Since travel brochures are authentic materials in the sense that real language use is involved, the effective use of travel brochures as teaching materials can be motivating for students. Students need to be exposed to the way real language is used so that they can see the immediate relevance of acquiring it. One great use for travel brochures is teaching vocabulary. There are excellent vocabulary words used in context. The best way to demonstrate this to students is to show them just how magical words can be, through your lessons and through their classroom activities like analysing travel brochures. Also travel brochures can be well adapted for classroom use, owing to the extensive repertoire of adjectives and effective use of persuasive language genre. The use of adjectives is one of the prominent language features of persuasive texts. The use of adjectives and superlatives in the tourist brochures are aimed to influence the emotions, attitudes, and beliefs of the readers. The adjectives main function is to make the brochures as alluring and appealing as possible. A sample lesson could have students analyse and compare the use of different adjectives found in travel brochures. Another lesson is making a travel brochure describing a fictional setting from a book. This makes a great substitute for a book report. Making use of this authentic material will help educators to create a positive learning environment. Also this type of text is easily accessible and easily adapted for classroom use.
● Margaret Thi
○ Using travel brochures with your students
● Claire Goldberg
I really enjoyed learning more about the language of tourism while researching this assignment. I always knew tourism brochures included positive language and were persuasive in nature. I knew that their main purpose was to hook the reader into wanting to visit a specific location or attraction, even if it meant the brochure includes exaggerated language or edited photos. It was fascinating learning more about the different linguistic techniques that travel brochures use, including euphoria and ego-targeting. Within those linguistic techniques, the use of adjectives is a main focus in the language of tourism.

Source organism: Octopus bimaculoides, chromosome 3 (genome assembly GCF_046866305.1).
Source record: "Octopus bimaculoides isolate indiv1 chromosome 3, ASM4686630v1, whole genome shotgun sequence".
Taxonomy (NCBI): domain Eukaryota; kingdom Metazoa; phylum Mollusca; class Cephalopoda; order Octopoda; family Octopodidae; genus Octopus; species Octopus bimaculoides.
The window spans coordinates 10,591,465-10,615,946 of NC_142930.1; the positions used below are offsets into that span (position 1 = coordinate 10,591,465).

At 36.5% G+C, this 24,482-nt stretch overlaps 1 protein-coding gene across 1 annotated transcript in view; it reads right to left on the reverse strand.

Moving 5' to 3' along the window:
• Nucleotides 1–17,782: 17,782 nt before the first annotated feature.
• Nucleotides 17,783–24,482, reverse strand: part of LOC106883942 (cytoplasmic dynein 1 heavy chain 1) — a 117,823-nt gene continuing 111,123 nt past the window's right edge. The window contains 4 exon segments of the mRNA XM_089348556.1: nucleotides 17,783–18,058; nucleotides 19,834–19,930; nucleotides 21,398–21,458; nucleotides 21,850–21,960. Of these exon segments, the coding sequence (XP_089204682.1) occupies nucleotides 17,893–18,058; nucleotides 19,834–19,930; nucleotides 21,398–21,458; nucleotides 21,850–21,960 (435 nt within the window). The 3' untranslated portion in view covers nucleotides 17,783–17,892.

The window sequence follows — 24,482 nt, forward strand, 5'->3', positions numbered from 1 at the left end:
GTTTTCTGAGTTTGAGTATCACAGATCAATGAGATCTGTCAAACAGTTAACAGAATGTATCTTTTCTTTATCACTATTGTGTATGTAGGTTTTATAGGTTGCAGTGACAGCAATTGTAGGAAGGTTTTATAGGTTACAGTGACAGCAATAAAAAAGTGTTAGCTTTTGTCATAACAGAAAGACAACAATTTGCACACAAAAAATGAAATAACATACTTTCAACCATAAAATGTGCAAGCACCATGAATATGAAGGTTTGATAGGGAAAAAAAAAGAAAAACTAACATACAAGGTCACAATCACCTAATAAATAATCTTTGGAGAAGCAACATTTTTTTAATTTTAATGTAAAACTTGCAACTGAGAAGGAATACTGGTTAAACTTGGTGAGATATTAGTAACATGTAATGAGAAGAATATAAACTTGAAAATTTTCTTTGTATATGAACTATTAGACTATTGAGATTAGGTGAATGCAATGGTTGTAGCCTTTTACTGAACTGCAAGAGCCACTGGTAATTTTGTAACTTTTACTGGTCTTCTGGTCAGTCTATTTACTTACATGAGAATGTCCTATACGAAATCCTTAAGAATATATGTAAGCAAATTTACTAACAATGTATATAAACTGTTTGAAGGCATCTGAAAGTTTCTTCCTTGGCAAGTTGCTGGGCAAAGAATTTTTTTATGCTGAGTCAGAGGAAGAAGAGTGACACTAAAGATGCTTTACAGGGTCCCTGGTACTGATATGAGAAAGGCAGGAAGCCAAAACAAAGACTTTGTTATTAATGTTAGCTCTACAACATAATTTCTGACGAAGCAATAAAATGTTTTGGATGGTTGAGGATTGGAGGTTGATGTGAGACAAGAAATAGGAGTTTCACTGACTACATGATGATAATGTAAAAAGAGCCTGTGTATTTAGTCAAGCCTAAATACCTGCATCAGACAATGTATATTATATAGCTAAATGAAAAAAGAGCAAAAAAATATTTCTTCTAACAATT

While reading the literature on this subject and reviewing different travel brochure examples, I immediately thought that travel brochures could be used as part of an adjectives lesson with students. First of all, travel brochures are catchy, aesthetically-pleasing, and rich with language. I would want my students to immerse themselves in different brochures and jot down what they notice. Once students realize that there is an abundance of adjectives used, the learning can go in many different directions. Students can make lists of the adjectives they know the meanings of and the adjectives they do not. Based on the sentence or phrase, using context clues can help students in determining the meaning. Students can also use visualizing to help them determine the meaning of new vocabulary. For example, a phrase from an Alaska brochure was “rugged mountains, dense rainforests”. For students not knowing the meaning of rugged or dense, they can visualize both mountains and rainforests to help determine the meaning. Exploring travel brochures would help broaden student knowledge of parts of speech, in particular adjectives and the nouns they describe, as well as gain exposure to rich vocabulary. In doing so, conversations can also be focused around the persuasive language of the brochures and how they can be used as a resource for persuasive writing in class.
- Ip, J. Y. (2008). Analyzing tourism discourse: A case study of a Hong Kong travel brochure. LCOM Papers 1,1-19.
- Maasalmi, O. (2013). On the use of adjectives in travel brochures(Unpublished doctoral dissertation). University of Eastern Finland.
- Napu, N. (2018). Does commissioning process matter? Understanding translation quality with a case of tourism promotional texts. Journal of Language and Linguistic Studies,14(4), 352-363.
- Nguoi, C. C. (2016). Travel Brochures for Teaching Product/Service Description. The English Teacher,45(1), 31-44.
- Persson, L. (2012). The Language of Tourism: How the tourism industry promotes magic(Unpublished doctoral dissertation). Högskolan i Halmstad.